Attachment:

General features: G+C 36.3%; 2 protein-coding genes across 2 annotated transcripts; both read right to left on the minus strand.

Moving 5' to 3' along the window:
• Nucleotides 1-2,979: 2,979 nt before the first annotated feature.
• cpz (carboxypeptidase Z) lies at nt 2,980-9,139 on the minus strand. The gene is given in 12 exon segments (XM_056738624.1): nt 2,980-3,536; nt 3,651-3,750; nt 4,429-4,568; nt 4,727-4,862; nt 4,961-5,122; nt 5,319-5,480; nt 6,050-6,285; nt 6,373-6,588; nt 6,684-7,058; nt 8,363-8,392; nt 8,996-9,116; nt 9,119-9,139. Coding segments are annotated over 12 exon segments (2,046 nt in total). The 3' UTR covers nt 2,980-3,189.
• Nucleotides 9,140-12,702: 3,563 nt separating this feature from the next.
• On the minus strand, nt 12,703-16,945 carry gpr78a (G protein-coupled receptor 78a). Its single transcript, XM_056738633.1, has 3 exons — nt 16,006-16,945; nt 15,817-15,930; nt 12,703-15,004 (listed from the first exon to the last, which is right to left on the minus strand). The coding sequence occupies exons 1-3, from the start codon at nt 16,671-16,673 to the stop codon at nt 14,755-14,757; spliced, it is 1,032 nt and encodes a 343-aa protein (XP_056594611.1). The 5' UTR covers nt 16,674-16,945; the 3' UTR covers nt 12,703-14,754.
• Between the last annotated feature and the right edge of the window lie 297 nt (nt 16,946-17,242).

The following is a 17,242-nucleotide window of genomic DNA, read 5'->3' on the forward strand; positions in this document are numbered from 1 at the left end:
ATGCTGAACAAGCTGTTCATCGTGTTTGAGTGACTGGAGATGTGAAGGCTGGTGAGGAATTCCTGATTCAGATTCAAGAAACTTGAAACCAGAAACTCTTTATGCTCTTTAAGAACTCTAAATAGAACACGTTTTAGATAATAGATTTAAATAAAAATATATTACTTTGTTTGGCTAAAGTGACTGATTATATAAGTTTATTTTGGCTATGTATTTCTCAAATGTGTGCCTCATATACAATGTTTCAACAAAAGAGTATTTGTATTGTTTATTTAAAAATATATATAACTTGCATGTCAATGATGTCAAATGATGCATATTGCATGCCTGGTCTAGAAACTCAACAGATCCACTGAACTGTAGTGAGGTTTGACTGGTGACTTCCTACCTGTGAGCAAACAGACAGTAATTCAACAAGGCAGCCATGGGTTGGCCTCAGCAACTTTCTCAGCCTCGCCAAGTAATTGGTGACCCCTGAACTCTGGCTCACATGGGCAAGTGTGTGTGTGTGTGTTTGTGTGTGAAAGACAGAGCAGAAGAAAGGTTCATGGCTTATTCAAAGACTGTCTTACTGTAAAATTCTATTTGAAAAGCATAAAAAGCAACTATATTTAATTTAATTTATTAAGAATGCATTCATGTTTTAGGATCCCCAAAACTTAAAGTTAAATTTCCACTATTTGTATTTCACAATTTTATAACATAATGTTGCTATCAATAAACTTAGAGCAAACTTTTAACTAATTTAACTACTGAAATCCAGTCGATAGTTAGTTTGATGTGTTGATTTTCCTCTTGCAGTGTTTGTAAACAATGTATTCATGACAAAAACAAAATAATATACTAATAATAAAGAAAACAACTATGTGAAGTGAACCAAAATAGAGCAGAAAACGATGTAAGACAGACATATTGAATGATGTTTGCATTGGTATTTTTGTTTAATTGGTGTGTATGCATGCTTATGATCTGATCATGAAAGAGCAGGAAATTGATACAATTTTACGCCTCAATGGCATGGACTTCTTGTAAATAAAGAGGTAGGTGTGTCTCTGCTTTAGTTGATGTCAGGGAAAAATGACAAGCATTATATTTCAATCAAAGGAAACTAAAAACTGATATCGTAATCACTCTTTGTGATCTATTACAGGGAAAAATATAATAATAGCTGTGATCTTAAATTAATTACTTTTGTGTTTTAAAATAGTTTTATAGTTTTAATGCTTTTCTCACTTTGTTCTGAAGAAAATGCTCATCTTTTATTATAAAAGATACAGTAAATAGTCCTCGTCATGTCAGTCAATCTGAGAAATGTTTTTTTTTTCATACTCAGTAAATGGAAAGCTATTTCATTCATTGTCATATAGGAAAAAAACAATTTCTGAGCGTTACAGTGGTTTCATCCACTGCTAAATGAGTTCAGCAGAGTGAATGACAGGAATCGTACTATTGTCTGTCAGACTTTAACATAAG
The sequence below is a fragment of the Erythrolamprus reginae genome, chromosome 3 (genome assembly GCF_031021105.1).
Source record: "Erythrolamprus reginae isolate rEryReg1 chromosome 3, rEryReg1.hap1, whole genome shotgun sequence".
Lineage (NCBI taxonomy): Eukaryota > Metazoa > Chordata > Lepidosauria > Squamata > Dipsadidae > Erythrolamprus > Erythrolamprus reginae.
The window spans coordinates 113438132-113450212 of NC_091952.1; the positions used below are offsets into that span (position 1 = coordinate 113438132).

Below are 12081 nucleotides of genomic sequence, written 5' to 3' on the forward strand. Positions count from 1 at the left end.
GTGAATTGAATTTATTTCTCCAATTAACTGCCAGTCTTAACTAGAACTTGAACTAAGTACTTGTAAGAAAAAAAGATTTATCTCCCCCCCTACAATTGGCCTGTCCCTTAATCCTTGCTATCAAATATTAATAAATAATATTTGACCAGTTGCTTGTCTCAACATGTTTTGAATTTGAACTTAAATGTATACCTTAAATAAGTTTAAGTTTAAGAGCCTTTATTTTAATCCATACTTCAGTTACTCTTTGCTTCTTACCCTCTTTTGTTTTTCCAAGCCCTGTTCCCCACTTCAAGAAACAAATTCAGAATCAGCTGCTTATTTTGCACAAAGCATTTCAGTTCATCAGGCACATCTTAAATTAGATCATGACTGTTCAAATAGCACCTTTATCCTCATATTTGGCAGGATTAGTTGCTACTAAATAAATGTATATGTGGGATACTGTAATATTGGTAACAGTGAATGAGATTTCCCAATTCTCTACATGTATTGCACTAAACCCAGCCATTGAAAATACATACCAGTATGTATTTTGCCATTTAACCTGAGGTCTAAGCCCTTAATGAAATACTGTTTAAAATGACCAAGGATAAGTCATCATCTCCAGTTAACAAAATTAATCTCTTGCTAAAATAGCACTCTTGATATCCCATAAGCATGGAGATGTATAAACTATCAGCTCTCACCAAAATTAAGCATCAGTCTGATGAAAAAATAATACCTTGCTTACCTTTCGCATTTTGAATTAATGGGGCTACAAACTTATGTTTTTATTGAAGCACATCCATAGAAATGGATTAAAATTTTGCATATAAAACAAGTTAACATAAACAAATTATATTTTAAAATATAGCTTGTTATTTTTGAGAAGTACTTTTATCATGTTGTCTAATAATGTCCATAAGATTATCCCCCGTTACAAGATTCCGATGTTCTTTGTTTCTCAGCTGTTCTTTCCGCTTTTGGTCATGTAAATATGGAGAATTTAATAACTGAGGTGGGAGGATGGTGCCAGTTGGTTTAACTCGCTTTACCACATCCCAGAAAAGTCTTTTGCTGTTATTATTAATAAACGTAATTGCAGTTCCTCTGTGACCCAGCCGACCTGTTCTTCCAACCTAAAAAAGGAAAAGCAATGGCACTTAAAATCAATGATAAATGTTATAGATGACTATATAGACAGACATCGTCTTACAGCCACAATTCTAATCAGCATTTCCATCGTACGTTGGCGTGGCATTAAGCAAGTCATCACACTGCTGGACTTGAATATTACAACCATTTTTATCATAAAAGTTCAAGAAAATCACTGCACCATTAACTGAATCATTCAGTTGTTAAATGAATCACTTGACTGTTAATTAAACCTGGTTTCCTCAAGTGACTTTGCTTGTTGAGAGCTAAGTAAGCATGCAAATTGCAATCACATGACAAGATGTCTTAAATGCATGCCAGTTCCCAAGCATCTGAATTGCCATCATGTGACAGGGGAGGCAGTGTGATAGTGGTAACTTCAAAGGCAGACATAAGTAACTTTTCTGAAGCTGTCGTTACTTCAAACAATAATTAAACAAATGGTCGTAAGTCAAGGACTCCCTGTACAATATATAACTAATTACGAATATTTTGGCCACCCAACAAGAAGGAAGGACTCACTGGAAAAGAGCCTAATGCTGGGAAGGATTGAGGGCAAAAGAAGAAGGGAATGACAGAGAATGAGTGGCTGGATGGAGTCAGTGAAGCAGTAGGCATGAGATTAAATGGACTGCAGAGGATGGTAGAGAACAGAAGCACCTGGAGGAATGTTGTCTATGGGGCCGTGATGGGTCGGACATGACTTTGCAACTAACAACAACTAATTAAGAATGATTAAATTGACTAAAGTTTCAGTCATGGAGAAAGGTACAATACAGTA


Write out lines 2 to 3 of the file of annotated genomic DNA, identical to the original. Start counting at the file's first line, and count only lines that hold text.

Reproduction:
Moving 5' to 3' along the window:
• Nucleotides 1-2,979: 2,979 nt before the first annotated feature.